|Uwe Marx||TissUse GmbH – University Berlin||Germany|
|Dinh Ngoc Duy||National University of Singapore||Singapore|
|Karolien de Wael||AXES Research Group – University of Antwerp||Belgium|
|Christoph Adelmann||Imec Leuven||Belgium|
||NASA Ames Research Center||USA|
||University of Groningen||Netherlands|
||Frost & Sullivan||USA|
||Israeli Swiss SpacePharma||Israël|
The following invited speakers have been confirmed:
|Raphaël Tomasi||Laboratoire d’Hydrodynamique (LadHyX) of Ecole Polytechnique||France|
|Per Magnus Kristiansen||Institute of Polymer Nanotechnology (INKA)||Switzerland|
|Ron Andriessen||Solliance Solar Research||Netherlands|
|Roland Zengerle||IMTEK Freiburg||Germany|
Since 2010 Uwe Marx is the CEO and founder of TissUse GmbH, a spin-out Company of the Technische Universität Berlin, Germany. The company is developing and commercializing a Multi-Organ-Chip platform. Between March 2010 and September 2015 Dr. Marx was the leader of a multi-organ-chip program at the Technische Universität Berlin. Prior to that Uwe Marx joined ProBioGen – a biotech Company he founded in 1994 – as the Chief Scientific Officer. He is a physician by training and received his doctorate degree in immunology from the Humboldt University in Berlin. He has published more than 60 peer-viewed papers and is inventor in more than 25 patent families. In addition to his current company, TissUse, he is the founder of the two successful German biotechs – Vita 34 and ProBioGen.
Christoph Adelmann obtained a Ph.D. degree in condensed matter physics from Université Grenoble Alpes in 2002 researching III-V nitride semiconductors at the CEA Grenoble. Until 2006, he was a post-doctoral research associate with the Department of Chemical Engineering and Materials Science at the University of Minnesota, focusing on spintronic materials and devices. He joined the Thin Films Group at imec in Leuven, where he is currently a principal member of technical staff, focusing on metallic and dielectric materials for logic, interconnects, and memory and on novel devices for nanoelectronic applications. He has co-authored over 240 scientific publications in peer-reviewed journals or conference proceedings as well as 7 granted patents and 25 pending patent applications.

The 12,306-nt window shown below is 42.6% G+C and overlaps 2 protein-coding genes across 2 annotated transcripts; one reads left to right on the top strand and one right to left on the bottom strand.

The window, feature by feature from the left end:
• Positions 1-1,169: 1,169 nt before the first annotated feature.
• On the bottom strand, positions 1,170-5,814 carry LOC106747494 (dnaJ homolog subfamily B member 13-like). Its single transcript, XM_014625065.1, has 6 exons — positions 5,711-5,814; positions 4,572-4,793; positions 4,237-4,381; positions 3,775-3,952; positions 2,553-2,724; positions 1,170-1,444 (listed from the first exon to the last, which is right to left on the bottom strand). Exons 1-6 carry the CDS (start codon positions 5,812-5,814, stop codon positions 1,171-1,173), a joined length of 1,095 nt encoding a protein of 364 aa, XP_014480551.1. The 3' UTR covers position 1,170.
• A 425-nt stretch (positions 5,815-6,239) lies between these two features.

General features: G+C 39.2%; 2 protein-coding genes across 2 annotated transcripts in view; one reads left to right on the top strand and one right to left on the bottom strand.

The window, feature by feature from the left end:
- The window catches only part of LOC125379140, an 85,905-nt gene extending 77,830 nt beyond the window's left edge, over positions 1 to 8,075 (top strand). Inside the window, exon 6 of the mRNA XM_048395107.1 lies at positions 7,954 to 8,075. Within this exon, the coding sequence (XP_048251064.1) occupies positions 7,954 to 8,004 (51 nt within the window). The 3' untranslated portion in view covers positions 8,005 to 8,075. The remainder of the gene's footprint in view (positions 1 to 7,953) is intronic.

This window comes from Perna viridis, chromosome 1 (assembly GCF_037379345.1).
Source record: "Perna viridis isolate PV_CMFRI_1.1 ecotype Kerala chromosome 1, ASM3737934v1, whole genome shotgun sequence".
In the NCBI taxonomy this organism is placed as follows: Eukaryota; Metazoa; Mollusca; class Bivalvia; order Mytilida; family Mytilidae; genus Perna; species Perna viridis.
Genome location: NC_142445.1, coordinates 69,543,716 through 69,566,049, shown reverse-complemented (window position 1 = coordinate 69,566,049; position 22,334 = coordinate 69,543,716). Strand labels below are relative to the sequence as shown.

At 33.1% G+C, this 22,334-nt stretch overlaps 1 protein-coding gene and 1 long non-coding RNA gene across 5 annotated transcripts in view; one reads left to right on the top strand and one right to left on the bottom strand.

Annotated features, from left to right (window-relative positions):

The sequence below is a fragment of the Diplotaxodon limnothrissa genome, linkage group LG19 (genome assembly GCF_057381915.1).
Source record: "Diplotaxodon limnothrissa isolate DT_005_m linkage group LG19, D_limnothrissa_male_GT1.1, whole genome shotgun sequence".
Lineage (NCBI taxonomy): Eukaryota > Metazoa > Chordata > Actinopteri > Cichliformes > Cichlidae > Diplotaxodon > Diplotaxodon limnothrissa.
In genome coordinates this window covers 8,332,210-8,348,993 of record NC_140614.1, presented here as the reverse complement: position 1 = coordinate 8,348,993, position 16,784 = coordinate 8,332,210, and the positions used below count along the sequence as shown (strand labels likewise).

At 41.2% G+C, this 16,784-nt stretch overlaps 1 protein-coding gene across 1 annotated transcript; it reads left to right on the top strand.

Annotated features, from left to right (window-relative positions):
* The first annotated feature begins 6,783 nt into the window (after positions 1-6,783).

Dr. Govind Kaigala is a Research Staff Member at the Laboratory of IBM in Zurich. He is currently leading activities on liquid-based non-contact scanning probe technologies – microfluidic probe – and is championing new concepts on “open space” microfluidics and “tissue microprocessing”. These research activities are driven by specific technological needs in the field of personalized medicine.
He is passionate about translational clinical/medical research and strives to bring in quantitation in biology by leveraging micro- and nanosystems assays for microchip-based chemical and biomolecular analysis.